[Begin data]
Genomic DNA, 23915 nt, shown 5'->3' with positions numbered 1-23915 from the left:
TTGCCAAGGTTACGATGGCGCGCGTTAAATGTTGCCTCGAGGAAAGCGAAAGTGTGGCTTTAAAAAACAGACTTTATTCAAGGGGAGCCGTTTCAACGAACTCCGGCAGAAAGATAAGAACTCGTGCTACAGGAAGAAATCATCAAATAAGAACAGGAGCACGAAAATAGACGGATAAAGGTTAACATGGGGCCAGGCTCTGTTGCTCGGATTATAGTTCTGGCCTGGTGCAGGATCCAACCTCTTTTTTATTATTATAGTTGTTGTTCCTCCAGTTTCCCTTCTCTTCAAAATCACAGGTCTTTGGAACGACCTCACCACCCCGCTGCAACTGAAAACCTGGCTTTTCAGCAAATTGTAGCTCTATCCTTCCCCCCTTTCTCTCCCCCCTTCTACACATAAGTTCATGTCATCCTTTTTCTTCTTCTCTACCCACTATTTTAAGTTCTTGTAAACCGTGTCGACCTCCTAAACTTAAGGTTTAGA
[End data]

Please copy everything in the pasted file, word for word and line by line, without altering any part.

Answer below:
Genomic DNA, 23915 nt, shown 5'->3' with positions numbered 1-23915 from the left:
TTGCCAAGGTTACGATGGCGCGCGTTAAATGTTGCCTCGAGGAAAGCGAAAGTGTGGCTTTAAAAAACAGACTTTATTCAAGGGGAGCCGTTTCAACGAACTCCGGCAGAAAGATAAGAACTCGTGCTACAGGAAGAAATCATCAAATAAGAACAGGAGCACGAAAATAGACGGATAAAGGTTAACATGGGGCCAGGCTCTGTTGCTCGGATTATAGTTCTGGCCTGGTGCAGGATCCAACCTCTTTTTTATTATTATAGTTGTTGTTCCTCCAGTTTCCCTTCTCTTCAAAATCACAGGTCTTTGGAACGACCTCACCACCCCGCTGCAACTGAAAACCTGGCTTTTCAGCAAATTGTAGCTCTATCCTTCCCCCCTTTCTCTCCCCCCTTCTACACATAAGTTCATGTCATCCTTTTTCTTCTTCTCTACCCACTATTTTAAGTTCTTGTAAACCGTGTCGACCTCCTAAACTTAAGGTTTAGA